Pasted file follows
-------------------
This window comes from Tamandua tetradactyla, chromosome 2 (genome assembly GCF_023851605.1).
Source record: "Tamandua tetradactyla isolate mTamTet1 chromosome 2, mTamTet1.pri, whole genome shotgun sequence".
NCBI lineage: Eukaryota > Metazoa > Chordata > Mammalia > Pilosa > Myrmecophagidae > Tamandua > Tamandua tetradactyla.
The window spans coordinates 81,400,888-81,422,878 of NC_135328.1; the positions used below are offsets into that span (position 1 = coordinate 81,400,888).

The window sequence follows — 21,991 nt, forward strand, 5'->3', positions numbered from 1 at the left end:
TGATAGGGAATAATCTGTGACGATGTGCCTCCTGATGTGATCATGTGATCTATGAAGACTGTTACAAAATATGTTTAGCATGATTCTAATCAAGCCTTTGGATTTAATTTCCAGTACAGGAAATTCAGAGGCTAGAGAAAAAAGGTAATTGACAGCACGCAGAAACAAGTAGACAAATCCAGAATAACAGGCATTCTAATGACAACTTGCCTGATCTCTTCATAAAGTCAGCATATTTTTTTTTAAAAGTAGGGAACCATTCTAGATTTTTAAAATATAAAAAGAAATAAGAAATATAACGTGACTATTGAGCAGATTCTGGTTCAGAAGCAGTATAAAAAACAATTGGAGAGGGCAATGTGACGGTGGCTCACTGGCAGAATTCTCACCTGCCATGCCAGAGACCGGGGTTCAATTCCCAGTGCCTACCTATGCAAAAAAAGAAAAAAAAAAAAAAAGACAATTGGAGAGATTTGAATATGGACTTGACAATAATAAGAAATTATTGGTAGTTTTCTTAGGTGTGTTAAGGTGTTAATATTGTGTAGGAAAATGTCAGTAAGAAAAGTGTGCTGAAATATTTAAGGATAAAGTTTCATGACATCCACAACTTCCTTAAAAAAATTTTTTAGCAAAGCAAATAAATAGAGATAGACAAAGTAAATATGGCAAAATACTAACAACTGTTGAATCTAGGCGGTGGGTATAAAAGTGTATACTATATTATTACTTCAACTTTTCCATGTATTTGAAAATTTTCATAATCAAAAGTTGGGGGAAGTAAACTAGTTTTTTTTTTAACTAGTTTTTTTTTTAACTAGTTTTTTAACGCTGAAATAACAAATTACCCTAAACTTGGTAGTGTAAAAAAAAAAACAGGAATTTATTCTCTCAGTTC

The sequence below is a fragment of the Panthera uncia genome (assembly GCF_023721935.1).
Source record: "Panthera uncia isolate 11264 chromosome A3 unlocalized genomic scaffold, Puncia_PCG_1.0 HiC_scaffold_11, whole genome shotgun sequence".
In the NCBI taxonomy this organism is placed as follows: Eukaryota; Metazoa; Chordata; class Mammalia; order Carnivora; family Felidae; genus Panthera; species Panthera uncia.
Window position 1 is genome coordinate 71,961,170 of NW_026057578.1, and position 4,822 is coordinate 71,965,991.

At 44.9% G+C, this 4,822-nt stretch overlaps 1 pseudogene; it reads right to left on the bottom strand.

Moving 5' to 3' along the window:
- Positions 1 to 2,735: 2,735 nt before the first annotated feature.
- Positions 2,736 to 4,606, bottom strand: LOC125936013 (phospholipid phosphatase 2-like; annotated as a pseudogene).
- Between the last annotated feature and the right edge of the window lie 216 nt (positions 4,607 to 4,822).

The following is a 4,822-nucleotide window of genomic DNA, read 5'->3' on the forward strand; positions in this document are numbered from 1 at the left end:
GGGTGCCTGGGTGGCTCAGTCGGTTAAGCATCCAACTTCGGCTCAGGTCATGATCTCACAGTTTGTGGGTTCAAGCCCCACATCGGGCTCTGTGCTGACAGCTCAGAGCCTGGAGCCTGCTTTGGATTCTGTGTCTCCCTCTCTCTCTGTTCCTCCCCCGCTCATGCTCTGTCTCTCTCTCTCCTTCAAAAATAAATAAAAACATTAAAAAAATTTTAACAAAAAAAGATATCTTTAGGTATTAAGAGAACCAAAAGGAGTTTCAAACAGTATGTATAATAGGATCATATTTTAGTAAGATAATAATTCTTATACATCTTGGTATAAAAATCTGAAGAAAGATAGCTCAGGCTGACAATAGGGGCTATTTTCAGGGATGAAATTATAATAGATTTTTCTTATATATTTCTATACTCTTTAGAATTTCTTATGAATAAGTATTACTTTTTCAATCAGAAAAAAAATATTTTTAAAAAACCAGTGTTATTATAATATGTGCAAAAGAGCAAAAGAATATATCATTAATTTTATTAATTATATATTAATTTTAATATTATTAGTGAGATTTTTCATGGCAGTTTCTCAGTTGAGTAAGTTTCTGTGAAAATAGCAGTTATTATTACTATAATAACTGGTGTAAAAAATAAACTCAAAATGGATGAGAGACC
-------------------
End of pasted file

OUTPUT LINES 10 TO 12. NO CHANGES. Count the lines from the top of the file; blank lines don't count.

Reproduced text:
Window position 1 is genome coordinate 71,961,170 of NW_026057578.1, and position 4,822 is coordinate 71,965,991.

At 44.9% G+C, this 4,822-nt stretch overlaps 1 pseudogene; it reads right to left on the bottom strand.

Moving 5' to 3' along the window: